Specifically, the panel relied on three factors that had been identified in a 2011 Ninth Circuit decision as determinative of a settlement that unfairly benefits class counsel over class members: (i) awarding a disproportionate portion of the settlement award to class counsel; (ii) a so-called “clear sailing” provision under which a defendant agrees not to challenge a fee award to class counsel at or below a specified amount—; and (iii) providing that unawarded attorneys’ fees revert to the defendant rather than to the class—referred to as a “reverter.”[7] As to the first factor, the panel declared that the proportionality of class counsel’s fee could not be determined until it was recalculated by the district court on remand. Considering the second and third factors together, the panel concluded: “when a clear-sailing provision is paired with a reverter, the terms together increase the risk that class counsel will unreasonably raise the amount of requested fees, and the class members will have less incentive to push back because the recovery of any unawarded fees will inure to the defendants, not the class members.”[8] Concluding that the district court had not adequately investigated and analyzed settlement terms that the Ninth Circuit panel considered to be evidence of potential collusion, the panel ruled that the lower court had not conducted the required heightened scrutiny of a pre-certification settlement, thereby abusing its discretion in granting approval of the settlement.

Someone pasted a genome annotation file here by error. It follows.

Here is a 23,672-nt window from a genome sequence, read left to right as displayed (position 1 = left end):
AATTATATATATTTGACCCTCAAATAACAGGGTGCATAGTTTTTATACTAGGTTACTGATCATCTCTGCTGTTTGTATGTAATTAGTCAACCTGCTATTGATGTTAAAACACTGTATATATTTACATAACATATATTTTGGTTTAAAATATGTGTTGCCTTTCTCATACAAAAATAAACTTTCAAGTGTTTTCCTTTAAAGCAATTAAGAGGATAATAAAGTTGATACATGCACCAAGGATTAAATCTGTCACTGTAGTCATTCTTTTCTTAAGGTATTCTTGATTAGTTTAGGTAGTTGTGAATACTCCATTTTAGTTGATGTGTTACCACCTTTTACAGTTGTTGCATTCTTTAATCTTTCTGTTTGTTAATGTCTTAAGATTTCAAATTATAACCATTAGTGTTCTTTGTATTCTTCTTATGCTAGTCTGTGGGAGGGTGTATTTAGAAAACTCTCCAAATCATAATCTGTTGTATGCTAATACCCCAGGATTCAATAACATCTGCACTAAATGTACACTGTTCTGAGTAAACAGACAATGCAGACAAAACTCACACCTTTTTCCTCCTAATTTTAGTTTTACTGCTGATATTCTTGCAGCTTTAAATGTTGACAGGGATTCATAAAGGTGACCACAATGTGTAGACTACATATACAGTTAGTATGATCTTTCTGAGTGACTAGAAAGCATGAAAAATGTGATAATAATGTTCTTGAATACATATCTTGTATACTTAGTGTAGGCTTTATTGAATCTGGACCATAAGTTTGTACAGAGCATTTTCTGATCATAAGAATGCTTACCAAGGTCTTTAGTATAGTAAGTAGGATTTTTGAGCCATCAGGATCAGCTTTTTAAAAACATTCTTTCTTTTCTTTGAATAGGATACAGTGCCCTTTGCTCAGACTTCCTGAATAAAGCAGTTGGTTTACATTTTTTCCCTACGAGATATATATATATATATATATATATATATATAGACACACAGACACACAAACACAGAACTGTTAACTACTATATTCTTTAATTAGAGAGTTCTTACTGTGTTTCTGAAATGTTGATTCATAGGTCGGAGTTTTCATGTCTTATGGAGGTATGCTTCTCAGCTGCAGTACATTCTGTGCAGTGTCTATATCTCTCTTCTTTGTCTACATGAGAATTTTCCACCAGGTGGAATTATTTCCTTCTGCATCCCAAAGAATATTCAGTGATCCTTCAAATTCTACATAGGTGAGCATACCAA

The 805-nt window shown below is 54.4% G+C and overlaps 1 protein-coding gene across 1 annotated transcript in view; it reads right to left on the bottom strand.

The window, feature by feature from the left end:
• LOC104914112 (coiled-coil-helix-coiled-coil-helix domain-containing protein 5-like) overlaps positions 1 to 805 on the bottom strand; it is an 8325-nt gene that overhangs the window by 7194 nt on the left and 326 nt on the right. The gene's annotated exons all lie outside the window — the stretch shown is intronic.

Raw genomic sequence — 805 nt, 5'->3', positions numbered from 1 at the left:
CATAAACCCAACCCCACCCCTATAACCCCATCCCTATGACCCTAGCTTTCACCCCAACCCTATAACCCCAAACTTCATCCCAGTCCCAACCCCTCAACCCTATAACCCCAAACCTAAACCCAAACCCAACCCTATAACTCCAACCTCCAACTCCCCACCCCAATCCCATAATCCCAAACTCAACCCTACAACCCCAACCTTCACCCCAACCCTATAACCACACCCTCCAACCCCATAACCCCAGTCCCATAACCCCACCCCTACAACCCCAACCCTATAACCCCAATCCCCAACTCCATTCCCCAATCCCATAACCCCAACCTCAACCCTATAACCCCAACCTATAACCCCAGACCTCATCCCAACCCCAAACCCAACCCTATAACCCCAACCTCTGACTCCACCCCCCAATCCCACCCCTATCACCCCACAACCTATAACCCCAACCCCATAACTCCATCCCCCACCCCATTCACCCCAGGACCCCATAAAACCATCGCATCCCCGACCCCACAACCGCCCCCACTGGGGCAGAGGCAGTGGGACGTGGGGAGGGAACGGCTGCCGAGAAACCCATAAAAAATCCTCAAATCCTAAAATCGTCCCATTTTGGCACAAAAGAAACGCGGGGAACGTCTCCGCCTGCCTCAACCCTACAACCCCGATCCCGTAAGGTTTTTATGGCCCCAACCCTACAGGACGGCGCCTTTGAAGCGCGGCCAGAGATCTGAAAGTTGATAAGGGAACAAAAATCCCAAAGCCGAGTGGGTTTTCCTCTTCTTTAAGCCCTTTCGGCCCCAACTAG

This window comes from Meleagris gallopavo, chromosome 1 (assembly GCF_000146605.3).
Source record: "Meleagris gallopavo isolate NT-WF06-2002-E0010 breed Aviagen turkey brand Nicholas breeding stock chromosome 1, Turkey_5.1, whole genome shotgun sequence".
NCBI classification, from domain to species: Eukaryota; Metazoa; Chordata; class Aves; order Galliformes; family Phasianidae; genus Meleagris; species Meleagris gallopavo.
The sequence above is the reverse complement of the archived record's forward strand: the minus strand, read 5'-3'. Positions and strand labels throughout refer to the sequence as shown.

The McKinney decision provides three clear messages to class action litigants as to when settlements will be subject to heightened scrutiny—at least in the Ninth Circuit:

  • when the class action is settled pre-class certification;
  • when the reward to the class involves coupons subject to CAFA; and
  • when a “clear-sailing” provision is accompanied by a “reverter.”          


[1] 2021 WL 4890277 (9th Cir., Oct. 20, 2021).

[2] 28 U.S.C. Section 1712(a)

[3] See In re EasySaver Rewards Litig., 906 F.3d 747, 755 (9th Cir. 2018).

[4] In re Online DVD-Rental Antitrust Litig., 779 F.3d 934 (9th Cir. 2015).

[5] McKinney-Drobnis v. Oreshack, 2021 WL 4890277 at *8-*9.

[6] Id. at *9. 

[7] In re Bluetooth Headset Products Liability Litig., 654 F.3d 935 (9th Cir. 2011).

[8] McKinney-Drobnis v. Oreshack, 2021 WL 4890277 at *13.

*Irving Scher is Senior Counsel in the firm's New York office.